The ABC released an article on the 28th of February 2021 titled “Your COVID-19 vaccine safety questions, answered by experts”. The article was designed to answer the “questions you asked most” by leading experts in infectious diseases and immunisation. The experts include Professor Kristine Macartney, the director of the National Centre for Immunisation Research and Surveillance (NCIRS), Dr Christopher Blyth, the co-director of the Wesfarmers Centre of Vaccines and Infectious Diseases, and Dr Archa Fox, a molecular biologist specialising in RNA. That’s quite an ‘expert panel’. Let’s take a look at some of the expert’s answers to the “questions you asked most”.
Why can’t we just immunise the vulnerable and leave others to fight COVID with their immune systems?
“Everyone knows or cares for someone who is older, or might have had treatment for cancer, or for some other reason will be vulnerable. It’s so important that we think of those people, because if we’re not vaccinated, we’re keeping them at risk”, according to Professor Macartney. Many people will incorrectly assume that if they are vaccinated, they are protected, and that they are protecting others. This is a dangerous and incorrect assumption. “Vaccine efficacy against asymptomatic infection and viral transmission” has not yet been addressed. According to the Australian Public Assessment Report, the following is missing information: “Use in immunocompromised patients; use in frail patients with co-morbidities (for example, COPD, diabetes, chronic neurological disease, cardiovascular disease); use in patients with autoimmune or inflammatory disorders; (and) interaction with other vaccines”. These people are the most vulnerable, yet there is no data on these demographics. The people who could potentially benefit from the vaccine shouldn’t take it due to a complete lack of data, and the people who don’t require the vaccine are being advised to take it. However, as we know, logic is a rare commodity at the moment.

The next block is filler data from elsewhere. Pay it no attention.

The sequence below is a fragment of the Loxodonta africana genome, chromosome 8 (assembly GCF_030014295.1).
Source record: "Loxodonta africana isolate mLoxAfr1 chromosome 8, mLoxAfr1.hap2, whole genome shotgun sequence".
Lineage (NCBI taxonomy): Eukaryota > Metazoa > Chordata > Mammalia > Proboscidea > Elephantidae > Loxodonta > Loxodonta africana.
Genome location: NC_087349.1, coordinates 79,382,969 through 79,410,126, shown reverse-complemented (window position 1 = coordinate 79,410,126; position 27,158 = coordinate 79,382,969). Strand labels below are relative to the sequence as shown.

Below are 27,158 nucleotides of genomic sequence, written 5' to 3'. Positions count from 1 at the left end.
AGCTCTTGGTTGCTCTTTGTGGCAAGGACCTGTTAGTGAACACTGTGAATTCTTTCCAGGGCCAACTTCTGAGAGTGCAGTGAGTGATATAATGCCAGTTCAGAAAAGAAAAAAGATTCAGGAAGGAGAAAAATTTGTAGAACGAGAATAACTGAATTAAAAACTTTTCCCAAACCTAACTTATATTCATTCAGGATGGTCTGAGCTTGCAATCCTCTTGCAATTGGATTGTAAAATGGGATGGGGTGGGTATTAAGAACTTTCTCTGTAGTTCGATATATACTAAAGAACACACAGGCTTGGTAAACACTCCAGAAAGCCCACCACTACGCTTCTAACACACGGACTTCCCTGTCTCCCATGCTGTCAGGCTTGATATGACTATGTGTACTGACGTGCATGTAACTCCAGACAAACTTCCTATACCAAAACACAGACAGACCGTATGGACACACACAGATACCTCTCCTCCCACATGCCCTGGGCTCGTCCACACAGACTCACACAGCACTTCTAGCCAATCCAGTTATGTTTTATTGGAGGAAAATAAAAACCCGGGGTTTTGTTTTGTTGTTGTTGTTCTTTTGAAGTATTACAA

Dr Archa Fox has a different take on this issue. She says that “even if every young person ate well and did exercise and had a strong immune system, if they get infected with the virus, they could still suffer from COVID-19 – some people develop long COVID, and there is mortality in all age ranges, even if you have a strong immune system”. As we know, mortality increases with age for COVID-19. This is primarily due to the fact that as we get older, our immune function decreases, and generally, the incidence of comorbidities increases. Some diseases affect younger people, whilst others affect older people. COVID-19 clearly affects older people. There is also mortality in all age ranges for many different diseases. What has been lost throughout the past 12 months is the advice on how to maintain a healthy immune system, which as Dr Fox mentions, includes eating well and exercising. Fast food restaurants and bottle shops remained open during lockdown, yet people were limited in the amount of exercise they could do. How is this beneficial to our health during a pandemic?